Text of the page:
Content » Vol 89, Issue 4

Letter to the Editor

Cutis Verticis Gyrata in a Patient with Hyper-IgE Syndrome

Hei Sung Kim, Rachael Yu Lin Teo and Audrey Wei-Hsia Tan

National Skin Centre, Singapore, 1 Mandalay Road, Singapore 308205. E-mail:

Accepted February 2, 2009.


Cutis verticis gyrata (CVG) is a rare morphological condition of the scalp characterized by ridges and furrows resembling the surface of the brain. We report here a case of CVG in a patient with hyper-IgE syndrome, which is a multisystem disorder known to affect the dentition, skeleton, connective tissue and immune system. The presence of CVG in hyper-IgE syndrome has not been described previously.


A 50-year-old Malay man presented with a deformity of the scalp, which had started during adolescence. He had no personal history of mental retardation, seizures or head injury, and denied a family history of a similar scalp condition. Physical examination revealed scaly folds and grooves arranged in an antero-posterior direction over the scalp, which could not be flattened with pressure (Fig. 1).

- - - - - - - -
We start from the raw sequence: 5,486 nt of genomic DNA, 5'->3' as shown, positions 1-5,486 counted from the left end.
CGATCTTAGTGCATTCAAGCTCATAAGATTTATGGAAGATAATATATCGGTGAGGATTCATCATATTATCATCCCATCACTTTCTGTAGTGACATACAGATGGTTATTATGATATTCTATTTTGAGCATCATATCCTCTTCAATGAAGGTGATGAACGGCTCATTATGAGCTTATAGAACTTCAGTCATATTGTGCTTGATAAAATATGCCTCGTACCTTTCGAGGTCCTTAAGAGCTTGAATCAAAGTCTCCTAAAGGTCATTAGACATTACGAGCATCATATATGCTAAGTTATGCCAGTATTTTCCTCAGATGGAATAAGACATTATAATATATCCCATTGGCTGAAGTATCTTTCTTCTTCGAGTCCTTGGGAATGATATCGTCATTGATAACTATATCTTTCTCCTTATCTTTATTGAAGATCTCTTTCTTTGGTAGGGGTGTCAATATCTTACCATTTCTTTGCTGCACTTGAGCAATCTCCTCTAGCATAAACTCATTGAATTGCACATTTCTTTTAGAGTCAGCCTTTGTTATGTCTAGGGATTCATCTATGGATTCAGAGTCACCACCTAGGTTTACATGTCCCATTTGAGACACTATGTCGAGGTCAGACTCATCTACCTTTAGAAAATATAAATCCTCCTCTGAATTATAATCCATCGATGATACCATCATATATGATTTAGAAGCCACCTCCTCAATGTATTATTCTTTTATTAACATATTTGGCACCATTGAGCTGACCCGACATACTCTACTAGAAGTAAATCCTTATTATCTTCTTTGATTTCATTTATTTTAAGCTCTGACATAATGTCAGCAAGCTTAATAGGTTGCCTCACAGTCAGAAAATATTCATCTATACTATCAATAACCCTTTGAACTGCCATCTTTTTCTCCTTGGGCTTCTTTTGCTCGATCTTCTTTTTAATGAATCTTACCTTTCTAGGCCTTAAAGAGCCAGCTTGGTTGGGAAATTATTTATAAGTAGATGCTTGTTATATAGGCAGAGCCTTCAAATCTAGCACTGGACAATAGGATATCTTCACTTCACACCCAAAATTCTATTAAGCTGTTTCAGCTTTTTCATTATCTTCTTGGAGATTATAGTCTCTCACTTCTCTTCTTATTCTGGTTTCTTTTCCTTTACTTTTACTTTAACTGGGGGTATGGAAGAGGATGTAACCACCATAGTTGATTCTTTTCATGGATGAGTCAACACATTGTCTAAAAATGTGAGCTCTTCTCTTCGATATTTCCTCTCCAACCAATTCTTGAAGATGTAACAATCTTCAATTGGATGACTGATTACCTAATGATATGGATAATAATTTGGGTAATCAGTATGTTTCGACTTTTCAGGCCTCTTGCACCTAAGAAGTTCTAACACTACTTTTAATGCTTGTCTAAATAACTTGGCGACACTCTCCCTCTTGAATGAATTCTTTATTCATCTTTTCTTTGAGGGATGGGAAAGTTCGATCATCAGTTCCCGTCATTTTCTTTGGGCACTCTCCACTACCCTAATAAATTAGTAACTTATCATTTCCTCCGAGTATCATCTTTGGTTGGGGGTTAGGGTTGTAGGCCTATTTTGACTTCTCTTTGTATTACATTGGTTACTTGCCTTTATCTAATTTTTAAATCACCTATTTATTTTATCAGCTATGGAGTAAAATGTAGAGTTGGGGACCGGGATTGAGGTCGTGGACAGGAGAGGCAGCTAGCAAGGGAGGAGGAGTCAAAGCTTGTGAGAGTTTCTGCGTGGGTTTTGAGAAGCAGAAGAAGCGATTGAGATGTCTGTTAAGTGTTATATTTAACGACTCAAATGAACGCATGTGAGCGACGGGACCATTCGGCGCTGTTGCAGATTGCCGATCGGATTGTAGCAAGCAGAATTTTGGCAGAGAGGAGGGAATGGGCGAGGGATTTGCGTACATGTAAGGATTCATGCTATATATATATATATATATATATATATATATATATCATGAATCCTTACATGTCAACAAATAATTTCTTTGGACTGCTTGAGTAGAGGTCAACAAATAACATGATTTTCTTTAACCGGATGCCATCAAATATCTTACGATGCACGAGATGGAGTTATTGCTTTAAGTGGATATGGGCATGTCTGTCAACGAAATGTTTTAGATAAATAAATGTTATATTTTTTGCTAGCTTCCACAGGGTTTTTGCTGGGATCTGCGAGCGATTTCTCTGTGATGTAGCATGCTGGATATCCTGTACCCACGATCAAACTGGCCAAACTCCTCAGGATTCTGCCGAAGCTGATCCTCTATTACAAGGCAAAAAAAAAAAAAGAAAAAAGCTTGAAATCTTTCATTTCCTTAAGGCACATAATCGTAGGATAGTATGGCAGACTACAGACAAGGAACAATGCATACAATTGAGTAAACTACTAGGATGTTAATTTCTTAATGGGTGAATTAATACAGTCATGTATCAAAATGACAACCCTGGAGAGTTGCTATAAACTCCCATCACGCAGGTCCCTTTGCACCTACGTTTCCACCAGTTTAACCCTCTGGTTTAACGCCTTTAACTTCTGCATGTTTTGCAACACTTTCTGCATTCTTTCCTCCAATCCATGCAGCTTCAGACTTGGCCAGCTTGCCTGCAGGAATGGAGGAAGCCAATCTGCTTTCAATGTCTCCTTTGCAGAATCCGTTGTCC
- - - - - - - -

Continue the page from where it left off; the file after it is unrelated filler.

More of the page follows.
Fig. 1. Tight grooves and folds of the scalp resembling that of the cerebral cortex.

Hair growth was sparse overlying the folds. The patient refused a skin biopsy.

The patient had had a history of sensitive skin since childhood, which subsequently evolved into extensive atopic dermatitis. The eczema was poorly controlled and he had been hospitalized once for eczema herpeticum, which responded well to acyclovir. There was no associated asthma or allergic rhinitis. Coarse facial features with deep furrows on the forehead/glabella area had been noted for more than 30 years (Fig. 2) and dental extraction was performed to remove a double row of teeth.


Fig. 2. Characteristic coarse facies of hyper-IgE syndrome: a prominent forehead with folds on the glabella, deep-set eyes, a broad nasal bridge, fleshy nasal tip and oily skin.

He had a history of recurrent infections, including soft tissue abscesses and septic arthritis (left ankle, fingers), interstitial keratitis and pulmonary tuberculosis. Persistent eosinophilia and raised IgE were noted during routine medical check-ups. No other members of his family had been diagnosed with hyper-IgE syndrome.

Investigations revealed leukocytosis (27.3 × 109/l, normal range: 6–14 × 109/l, 65% neutrophils) with mild eosinophilia (1.40 × 109/l, normal range: 0.04–0.4 × 109/l) and markedly elevated IgE (> 5000 IU/ml, normal range: 0–29.2 IU/ml). C-reactive protein (21.7 mg/dl, normal range: 0–1 mg/l) was also raised. Chest radiograph showed right upper lobe fibrosis consistent with old pulmonary tuberculosis, but did not show any active focus of infection. Findings (urinalysis, thyroid function test, skull radiographs) were otherwise within normal limits.

We diagnosed the patient with hyper-IgE syndrome with CVG of the scalp. The CVG is currently managed with meticulous shampooing.